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Following the success of Apidya and Sim Ant, insect-related games are back in vogue, or so it would seem. And Palace's release is no exception, pitching you against hordes of insect-nasties in a deep-space moonbase, but it has a few other elements which make it something more than just another blast-em-up.

Hostile Breed combines all the excitement and action of a shoot-em-up with the strategy elements you'd expect to find in a simulation. The chief element of strategy centres on the base complex where you find yourself on the receiving end of a massive invasion. The whole complex requires careful controlling and programming or it just becomes a liability.

The eight-legged moonbase has just been through an earthquake which has cracked the walls. Insect aliens are pouring through these breaches by the dozen, heading towards the control room. If they get there, all hell will break loose, and your game will be over.

Shuttle service
You're provided with a nifty shuttle craft which you fly down the wings of the moonbase. You can attach it to a special monorail in the ceiling and whiz off down the corridor at high speed. The shuttle is armed, but at first it's not exactly bristling with hardware. You need to build this up later using the base's production facilities.

In the central command centre you have five departments under your control: the reactor, the production line, the hangar, the base-defense system and the computer terminal. The most important is the reactor, because it demands careful handling to prevent it exploding. It's down to you to balance the levels of power required around the base complex. If you overload it, you're history.

The production line is your only hope of restoring order. It creates a supply of robots which trundle along fixing holes, mending cables and putting new rails in the ceiling. You've got to decide how many robots to put in each wing, and sort out what jobs need doing most urgently. But it doesn't end there; robots get attacked by aliens, so you have to fly in and protect them.

In short, Hostile Breed is an eight level shoot-em-up, but it's laid out in such a way that you can get to any level whenever you like. The control centre is a vital piece of the jigsaw, and devoted shoot-em-up fans might at first find this a bit too much for them to handle. But the principle is pretty simple and it only takes a few minutes to suss out what you need to be doing.

A Breed apart
Apart from the redeveloped shoot-em-up idea there's not really much that sets Hostile Breed apart from hundreds of other shoot-em-ups. The 'in-between' scenes and the death-screen are pleasing, but not great, while the in-game sprites are vaguely cartoon-like.

The sound effects are raunchy enough, but there are quite as many as you'd probably like to give you the real atmosphere. This isn't quite made up for by the powerful intro music, which is a good deal better, but still not quite enough.

You have to hand it to Palace, Hostile Breed is not your ordinary shoot-em-up. However, it is questionable whether you'll get that much more out of it. If you want a bit of 'think' and your 'shoot' and you're opposed to mind violence (but not plain ol' everyday violence), go for it. You'll enjoy it.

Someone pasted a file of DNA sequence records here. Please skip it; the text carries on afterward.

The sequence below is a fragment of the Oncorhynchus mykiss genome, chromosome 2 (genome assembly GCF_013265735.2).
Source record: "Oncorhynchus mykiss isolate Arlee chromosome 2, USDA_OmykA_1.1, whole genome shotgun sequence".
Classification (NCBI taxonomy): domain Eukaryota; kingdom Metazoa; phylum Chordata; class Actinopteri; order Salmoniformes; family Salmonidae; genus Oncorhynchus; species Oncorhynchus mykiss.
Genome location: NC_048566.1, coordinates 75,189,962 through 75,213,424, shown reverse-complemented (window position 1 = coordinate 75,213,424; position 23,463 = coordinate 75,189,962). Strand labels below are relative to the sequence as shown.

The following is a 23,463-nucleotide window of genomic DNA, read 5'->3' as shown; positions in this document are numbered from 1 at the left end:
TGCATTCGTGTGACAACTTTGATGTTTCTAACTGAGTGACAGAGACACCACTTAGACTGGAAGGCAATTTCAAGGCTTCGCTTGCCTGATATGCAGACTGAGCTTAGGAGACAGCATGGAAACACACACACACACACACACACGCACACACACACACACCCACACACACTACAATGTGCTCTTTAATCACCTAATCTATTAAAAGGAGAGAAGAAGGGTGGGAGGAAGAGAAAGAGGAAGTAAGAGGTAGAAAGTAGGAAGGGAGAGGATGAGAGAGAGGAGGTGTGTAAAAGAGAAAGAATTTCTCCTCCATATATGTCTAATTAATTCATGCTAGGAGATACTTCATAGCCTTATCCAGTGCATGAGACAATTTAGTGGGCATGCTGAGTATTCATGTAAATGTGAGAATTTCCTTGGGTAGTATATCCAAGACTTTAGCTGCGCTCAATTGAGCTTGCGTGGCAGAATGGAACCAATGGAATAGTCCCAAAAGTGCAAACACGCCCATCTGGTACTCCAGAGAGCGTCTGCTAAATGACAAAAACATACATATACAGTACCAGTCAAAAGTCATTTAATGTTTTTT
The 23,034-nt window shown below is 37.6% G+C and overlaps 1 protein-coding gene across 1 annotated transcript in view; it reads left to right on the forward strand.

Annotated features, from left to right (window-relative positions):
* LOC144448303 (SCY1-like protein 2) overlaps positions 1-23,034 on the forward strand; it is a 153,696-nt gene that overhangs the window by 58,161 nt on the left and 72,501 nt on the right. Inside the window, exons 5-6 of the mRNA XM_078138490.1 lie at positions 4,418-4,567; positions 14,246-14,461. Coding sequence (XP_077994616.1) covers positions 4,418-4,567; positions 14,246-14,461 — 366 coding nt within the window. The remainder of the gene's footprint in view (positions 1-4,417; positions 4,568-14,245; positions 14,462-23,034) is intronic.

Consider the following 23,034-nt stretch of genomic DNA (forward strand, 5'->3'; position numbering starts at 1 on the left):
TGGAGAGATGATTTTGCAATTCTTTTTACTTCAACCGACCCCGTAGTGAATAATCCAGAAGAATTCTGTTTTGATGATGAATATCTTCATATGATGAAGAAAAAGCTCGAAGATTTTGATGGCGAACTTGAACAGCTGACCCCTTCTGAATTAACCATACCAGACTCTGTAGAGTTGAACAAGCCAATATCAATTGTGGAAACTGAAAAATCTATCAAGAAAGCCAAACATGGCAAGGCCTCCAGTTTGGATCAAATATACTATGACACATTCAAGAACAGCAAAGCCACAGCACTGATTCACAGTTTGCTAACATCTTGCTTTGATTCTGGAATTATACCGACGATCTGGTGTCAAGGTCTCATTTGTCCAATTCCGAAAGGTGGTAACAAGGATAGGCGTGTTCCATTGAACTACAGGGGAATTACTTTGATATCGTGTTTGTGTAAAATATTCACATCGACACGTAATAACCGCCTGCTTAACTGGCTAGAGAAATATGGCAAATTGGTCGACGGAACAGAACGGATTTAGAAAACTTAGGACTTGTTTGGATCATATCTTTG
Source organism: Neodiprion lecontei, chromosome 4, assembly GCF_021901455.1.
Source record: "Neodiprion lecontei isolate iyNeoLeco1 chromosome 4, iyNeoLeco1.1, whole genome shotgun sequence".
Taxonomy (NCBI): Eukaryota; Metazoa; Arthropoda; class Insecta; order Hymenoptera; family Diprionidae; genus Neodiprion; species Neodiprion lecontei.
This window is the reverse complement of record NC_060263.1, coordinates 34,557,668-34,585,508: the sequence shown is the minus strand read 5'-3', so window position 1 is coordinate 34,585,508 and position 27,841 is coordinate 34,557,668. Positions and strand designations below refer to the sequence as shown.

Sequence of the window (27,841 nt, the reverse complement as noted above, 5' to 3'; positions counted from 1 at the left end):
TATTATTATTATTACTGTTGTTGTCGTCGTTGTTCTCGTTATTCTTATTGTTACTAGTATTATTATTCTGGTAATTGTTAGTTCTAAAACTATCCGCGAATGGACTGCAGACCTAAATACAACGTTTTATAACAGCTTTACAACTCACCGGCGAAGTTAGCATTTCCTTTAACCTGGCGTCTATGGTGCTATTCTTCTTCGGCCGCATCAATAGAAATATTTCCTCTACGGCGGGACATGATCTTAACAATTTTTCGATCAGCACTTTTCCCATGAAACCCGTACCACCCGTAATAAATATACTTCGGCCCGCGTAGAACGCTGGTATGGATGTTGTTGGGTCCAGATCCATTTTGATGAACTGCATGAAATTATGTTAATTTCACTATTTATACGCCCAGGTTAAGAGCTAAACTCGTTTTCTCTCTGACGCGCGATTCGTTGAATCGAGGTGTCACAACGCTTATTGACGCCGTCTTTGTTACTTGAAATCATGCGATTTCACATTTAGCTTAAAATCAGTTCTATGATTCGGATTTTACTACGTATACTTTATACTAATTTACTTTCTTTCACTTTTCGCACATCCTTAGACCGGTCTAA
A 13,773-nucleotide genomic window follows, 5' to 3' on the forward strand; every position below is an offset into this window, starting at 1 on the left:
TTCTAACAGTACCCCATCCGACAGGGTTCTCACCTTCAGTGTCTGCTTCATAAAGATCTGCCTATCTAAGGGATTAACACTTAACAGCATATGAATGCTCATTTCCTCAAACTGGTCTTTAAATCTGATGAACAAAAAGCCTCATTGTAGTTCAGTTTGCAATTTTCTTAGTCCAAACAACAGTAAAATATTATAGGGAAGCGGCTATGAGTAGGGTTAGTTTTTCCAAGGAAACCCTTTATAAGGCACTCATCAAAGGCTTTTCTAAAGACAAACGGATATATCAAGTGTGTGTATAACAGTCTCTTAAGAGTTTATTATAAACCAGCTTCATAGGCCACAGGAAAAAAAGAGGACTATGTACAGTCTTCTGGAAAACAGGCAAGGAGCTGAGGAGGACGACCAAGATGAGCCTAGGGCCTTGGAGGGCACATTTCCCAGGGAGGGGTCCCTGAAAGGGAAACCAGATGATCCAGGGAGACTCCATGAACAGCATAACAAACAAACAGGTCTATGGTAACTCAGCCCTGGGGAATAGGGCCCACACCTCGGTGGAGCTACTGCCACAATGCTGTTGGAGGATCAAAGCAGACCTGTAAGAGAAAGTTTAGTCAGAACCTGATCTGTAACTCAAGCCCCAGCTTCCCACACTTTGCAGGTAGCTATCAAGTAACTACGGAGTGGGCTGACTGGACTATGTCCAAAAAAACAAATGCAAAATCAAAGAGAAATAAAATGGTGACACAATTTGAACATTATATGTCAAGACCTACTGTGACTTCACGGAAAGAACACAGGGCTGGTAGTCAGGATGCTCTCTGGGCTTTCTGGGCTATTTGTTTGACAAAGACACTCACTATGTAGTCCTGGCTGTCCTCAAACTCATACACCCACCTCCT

TAKE CONTROL IN A HOSTILE ENVIRONMENT
Hostile Breed
  1. Breach Damage Level: Number of robots needed to block up the holes.
  2. Communications Window: Warnings appear here, informing you that robots are being attacked, or the reactor is overloaded.
  3. Number of batteries: Batteries are used on special landing pads where you may find extra guns and grenades.
  4. Control Centre Bulkhead: The yellow lines show the barrier between the central complex and the wing.
  5. Alien Position Indicators: A blue line equals a screen-width of aliens. The more lines, the more aliens in the wing. The longer the line, the more aliens there are in the screen-width.
  6. Breach Detector:Radar cross-hairs zoom around the base, showing you were the holes are. Block the holes: less aliens.
  1. Reactor: Click here to move to the Reactor Control screen.
  2. Lives: You start with five. Score: Each alien is worth a few points.
  3. Robot Production: Click here to move to the Robot Production line where you build the repair robots.
  4. Shuttle Hangar: Click here to move to the shuttle deck where you can fit extra weapons to your craft.
  5. Wings 1-8: Click on one of these to move on to the shoot-em-up, and fly your craft down the moonbase.
  6. Defence Systems: Click here to move to the Defence control room where you operate the base's in-built insect-repellent systems.
  7. Computer Info System: Click to access the moonbase's database. You need to make sure all the electrical cables are all right.


Die etwas andere Knallerei

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Als das "anspruchsvollste Ballerspiel aller Zeiten" preist Palace diese Genremixtur an, bei der speziell Flinkfinger mit Hang zum strategischen ihren Spaß haben sollen. Große Worte...

... und nichts dahinter? Doch, die Synthese aus Knallerei und Strategical ist gar nicht übel. Von der Vorgeschichte kann man das allerdings weniger behaupten, sie kam uns seltsam bekannt vor: Auf einem weit entfernten Planeten wird eine Forschungsstation durch ein Erdbeben so stark beschädigt, daß fremde Kreaturen in die acht Sektoren eindringen können. Von einem Höflichkeitsbesuch kann freilich keine Rede sein - die Biester rücken in Richtung Kernreaktor vor, um ihn zur Explosion zu bringen!